The location of Seljalandsfoss waterfall is stunning. The narrow flow of water cascades gracefully 60 meters (180 feet), over a high cliff into a pool below. The grassy slope leading up to the waterfall and the wildflowers that bloom in summer add to the glorious experience.
One of the special features of this waterfall is that you can actually walk behind it. Just be prepared to get somewhat wet!
Skógafoss – rainbows and hidden treasure
Just a 15-minute drive further east is Skógafoss waterfall. Its waters thunder 60 meters (180 feet) off a cliff face that was former coastline. This is one of the largest waterfalls in the country.
One has the choice of walking right up to the foot of the waterfall; or for a grand panoramic view from the top, there´s a stairway up the side of the waterfall.
Large clouds of spray come off the waterfall and when the sun´s rays hit these the outcome is the most wonderful rainbow.
There´s an old legend that tells of the first settler in the area who rather than share his wealth decided to hide it in a chest behind the waterfall. Years later some brave lads attempted to recover the chest, but before they could drag it out the handle broke off. This handle was for a long time the knocker on the nearby church door.
Because of how dramatic the waterfall is, several major movies have selected it as a location for scenes. These include, Vikings, Thor: The Dark World and Game of Thrones.
Reynisfjara – The wild Atlantic, basalt columns and miles of black sandy beach
Driving further east we come to Reynisfjara, the most famous black sand beach on the South Coast. It´s been rated as one of the top ten most beautiful non-tropical beaches in the world. The black sand is actually lava broken down over time by the sea.
Take time to marvel at the raw power of the Atlantic Ocean as the waves crash on the beach and the cliff face made of basalt columns.
Just offshore are the Reynisdrangar, sea stacks towering out of the sea. Locals believe them to be trolls who were once pulling a boat to shore when they were caught by the rays of the rising sun and turned to stone. Today the stacks are home to thousands of nesting seabirds.
Vík – A bustling town in the shadow of a slumbering volcano
Vík is Iceland´s southernmost town and where we have lunch. A bustling place that once was a trading post, this is where travelers like to break their journey, stretch their legs, grab a bite and tank up.
The scenery roundabout is fantastic. There´s the lovely local church perched high on the hill, the long black sandy beach, lush green pastures, and cliffs that are home to thousands of seabirds.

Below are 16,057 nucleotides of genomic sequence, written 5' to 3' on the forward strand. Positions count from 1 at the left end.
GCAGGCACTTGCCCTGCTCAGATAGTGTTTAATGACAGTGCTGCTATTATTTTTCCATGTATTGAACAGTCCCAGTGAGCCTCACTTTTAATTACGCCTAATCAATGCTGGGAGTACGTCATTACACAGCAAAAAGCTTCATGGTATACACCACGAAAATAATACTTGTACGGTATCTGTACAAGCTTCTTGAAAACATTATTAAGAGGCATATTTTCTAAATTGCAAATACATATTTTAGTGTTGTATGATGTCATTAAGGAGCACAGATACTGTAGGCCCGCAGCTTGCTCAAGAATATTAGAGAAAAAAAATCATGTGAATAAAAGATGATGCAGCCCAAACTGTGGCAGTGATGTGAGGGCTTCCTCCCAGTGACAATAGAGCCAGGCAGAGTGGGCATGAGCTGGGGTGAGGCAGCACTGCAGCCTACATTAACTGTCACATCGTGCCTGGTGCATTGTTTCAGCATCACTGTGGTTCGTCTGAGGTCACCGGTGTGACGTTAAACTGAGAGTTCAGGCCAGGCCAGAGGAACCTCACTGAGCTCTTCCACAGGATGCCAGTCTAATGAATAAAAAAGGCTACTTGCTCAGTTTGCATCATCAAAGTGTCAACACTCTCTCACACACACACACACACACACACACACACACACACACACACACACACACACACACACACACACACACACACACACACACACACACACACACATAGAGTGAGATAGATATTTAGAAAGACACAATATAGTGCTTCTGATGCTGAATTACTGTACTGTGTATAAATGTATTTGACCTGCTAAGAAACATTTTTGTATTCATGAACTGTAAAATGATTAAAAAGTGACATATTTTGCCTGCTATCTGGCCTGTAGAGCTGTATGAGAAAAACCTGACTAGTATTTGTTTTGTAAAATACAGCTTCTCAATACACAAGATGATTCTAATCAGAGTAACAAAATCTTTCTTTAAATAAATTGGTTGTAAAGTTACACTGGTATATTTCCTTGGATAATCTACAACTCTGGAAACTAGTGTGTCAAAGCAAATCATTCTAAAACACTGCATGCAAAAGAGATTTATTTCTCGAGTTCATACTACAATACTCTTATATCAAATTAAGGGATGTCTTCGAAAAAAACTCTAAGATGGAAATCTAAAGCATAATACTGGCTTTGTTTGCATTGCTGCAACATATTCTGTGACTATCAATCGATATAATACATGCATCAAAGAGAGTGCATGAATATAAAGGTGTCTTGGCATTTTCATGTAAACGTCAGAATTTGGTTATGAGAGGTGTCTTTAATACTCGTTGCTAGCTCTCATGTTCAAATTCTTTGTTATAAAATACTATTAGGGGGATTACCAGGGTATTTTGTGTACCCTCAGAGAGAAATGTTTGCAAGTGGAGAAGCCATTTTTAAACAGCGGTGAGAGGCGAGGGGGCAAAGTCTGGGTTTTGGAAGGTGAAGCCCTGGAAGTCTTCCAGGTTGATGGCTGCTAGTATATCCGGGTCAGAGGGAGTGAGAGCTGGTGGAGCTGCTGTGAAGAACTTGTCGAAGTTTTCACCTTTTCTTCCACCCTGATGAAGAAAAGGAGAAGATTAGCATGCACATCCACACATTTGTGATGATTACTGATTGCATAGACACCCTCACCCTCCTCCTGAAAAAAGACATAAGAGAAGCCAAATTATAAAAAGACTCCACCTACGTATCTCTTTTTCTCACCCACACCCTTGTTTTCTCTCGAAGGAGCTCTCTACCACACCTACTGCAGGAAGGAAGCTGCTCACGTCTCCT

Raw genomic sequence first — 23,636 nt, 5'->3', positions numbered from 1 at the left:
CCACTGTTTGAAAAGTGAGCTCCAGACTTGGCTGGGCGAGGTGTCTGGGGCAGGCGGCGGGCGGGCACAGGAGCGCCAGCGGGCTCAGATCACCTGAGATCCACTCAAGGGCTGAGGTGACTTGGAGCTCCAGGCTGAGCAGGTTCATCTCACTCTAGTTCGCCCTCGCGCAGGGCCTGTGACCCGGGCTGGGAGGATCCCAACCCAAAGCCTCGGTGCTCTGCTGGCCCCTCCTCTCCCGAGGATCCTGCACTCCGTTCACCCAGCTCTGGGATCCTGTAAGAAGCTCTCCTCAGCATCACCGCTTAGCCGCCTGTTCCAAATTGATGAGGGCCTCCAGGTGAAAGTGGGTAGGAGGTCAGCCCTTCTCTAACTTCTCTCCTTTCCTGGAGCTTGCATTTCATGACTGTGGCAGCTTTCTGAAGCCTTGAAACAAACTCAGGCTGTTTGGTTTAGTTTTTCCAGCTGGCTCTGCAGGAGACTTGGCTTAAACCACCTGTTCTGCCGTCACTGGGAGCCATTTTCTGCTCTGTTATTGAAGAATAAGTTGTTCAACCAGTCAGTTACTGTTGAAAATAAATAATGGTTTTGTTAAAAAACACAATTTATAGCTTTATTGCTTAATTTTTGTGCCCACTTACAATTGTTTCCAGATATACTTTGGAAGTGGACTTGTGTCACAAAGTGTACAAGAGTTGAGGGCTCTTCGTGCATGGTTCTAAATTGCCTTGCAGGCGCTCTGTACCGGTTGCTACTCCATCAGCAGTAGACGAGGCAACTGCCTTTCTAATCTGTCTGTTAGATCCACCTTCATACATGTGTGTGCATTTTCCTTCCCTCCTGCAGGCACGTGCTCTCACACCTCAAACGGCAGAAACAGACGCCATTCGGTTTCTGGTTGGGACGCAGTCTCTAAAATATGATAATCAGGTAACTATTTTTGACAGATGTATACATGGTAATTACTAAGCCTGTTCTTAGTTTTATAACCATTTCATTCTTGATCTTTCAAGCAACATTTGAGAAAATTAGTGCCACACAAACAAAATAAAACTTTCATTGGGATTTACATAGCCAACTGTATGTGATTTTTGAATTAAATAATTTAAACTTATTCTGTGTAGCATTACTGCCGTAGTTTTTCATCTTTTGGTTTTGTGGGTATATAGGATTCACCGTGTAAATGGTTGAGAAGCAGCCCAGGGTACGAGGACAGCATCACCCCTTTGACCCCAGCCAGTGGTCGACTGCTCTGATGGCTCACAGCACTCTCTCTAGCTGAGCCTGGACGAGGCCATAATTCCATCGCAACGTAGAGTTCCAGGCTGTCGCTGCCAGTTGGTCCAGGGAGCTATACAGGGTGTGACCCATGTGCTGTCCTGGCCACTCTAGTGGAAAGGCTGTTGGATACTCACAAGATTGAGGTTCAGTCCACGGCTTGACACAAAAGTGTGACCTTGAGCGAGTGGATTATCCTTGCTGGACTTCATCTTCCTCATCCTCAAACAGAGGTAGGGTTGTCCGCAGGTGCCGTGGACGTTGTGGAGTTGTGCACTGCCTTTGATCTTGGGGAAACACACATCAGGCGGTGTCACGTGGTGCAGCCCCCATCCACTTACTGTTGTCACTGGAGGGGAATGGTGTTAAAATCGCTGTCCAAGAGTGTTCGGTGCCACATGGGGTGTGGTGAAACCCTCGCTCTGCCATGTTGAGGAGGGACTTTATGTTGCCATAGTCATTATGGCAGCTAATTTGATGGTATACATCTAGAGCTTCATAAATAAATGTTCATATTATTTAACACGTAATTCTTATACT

Vík sits in the shadow of the mighty subglacial volcano, Katla, a slumbering giant the locals are very wary of. Over the centuries the volcano has wreaked havoc and destruction on communities living along the South Coast. But that´s what comes with living in this wild and untamed country aptly named the Land of Ice and Fire.
Sólheimajökull glacier – time to explore a disappearing glacier!
Since 11% of Iceland is covered with glaciers it seems only right that we should get to see one. Sólheimajökull glacier is the country´s southernmost, an impressive outlet glacier coming off a major ice cap and crawling down towards the coastal lowland. The great thing is how accessible it is.
Sadly, the glacier has been receding rapidly these past decades, the length of an Olympic swimming pool each year.
From the car park we take a walk up to the glacier´s tongue. In front of the glacier is a large lagoon which is growing as the glacier melts and recedes. The scenery here is on a grand scale and one gets to appreciate the raw power of this majestic giant of nature as it crawls down towards us.
Hespuhúsið – The Icelandic Yarn House and meeting a local Viking woman
The Icelandic sheep is a creature dear to the Icelandic heart. Through the centuries this special breed with its double-coated fleece enabled this nation to survive.
In the severe winter cold and in a land where food was in short supply, the hardy sheep provided both food and clothing.
At the Icelandic Yarn House studio, Guðrún Bjarnadóttir, a yarn specialist, offers a fascinating and entertaining insight into the history of Icelandic wool and the natural dyeing techniques used by Icelanders.
Drawing on a wide selection of plants Guðrún works her magic in her dye pots to conjure up the most wonderfully colored yarns.
This is where Thor Travel gives you the opportunity to chat with a local and so get to know a little more about us Icelanders and the way of life.